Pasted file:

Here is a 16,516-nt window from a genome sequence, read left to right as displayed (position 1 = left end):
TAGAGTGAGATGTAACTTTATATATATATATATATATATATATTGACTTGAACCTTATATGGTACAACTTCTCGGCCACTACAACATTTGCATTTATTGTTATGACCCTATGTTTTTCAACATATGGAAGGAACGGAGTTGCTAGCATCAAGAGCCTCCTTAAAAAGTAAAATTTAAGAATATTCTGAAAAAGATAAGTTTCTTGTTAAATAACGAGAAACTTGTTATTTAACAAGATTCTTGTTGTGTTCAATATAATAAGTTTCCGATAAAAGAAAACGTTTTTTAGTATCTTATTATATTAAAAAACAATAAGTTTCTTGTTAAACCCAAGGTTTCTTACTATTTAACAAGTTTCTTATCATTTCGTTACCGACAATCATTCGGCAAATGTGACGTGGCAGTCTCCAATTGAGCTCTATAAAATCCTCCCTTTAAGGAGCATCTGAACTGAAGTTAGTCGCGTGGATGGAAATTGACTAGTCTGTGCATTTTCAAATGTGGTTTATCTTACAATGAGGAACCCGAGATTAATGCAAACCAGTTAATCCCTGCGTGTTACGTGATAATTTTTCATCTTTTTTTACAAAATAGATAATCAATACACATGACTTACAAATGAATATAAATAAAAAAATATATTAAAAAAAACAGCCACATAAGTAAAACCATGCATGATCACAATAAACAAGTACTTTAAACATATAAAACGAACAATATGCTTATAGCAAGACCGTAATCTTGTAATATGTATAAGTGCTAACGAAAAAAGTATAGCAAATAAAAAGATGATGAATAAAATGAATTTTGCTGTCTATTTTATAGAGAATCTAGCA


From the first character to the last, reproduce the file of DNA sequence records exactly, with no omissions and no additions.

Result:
Here is a 16,516-nt window from a genome sequence, read left to right as displayed (position 1 = left end):
TAGAGTGAGATGTAACTTTATATATATATATATATATATATATTGACTTGAACCTTATATGGTACAACTTCTCGGCCACTACAACATTTGCATTTATTGTTATGACCCTATGTTTTTCAACATATGGAAGGAACGGAGTTGCTAGCATCAAGAGCCTCCTTAAAAAGTAAAATTTAAGAATATTCTGAAAAAGATAAGTTTCTTGTTAAATAACGAGAAACTTGTTATTTAACAAGATTCTTGTTGTGTTCAATATAATAAGTTTCCGATAAAAGAAAACGTTTTTTAGTATCTTATTATATTAAAAAACAATAAGTTTCTTGTTAAACCCAAGGTTTCTTACTATTTAACAAGTTTCTTATCATTTCGTTACCGACAATCATTCGGCAAATGTGACGTGGCAGTCTCCAATTGAGCTCTATAAAATCCTCCCTTTAAGGAGCATCTGAACTGAAGTTAGTCGCGTGGATGGAAATTGACTAGTCTGTGCATTTTCAAATGTGGTTTATCTTACAATGAGGAACCCGAGATTAATGCAAACCAGTTAATCCCTGCGTGTTACGTGATAATTTTTCATCTTTTTTTACAAAATAGATAATCAATACACATGACTTACAAATGAATATAAATAAAAAAATATATTAAAAAAAACAGCCACATAAGTAAAACCATGCATGATCACAATAAACAAGTACTTTAAACATATAAAACGAACAATATGCTTATAGCAAGACCGTAATCTTGTAATATGTATAAGTGCTAACGAAAAAAGTATAGCAAATAAAAAGATGATGAATAAAATGAATTTTGCTGTCTATTTTATAGAGAATCTAGCA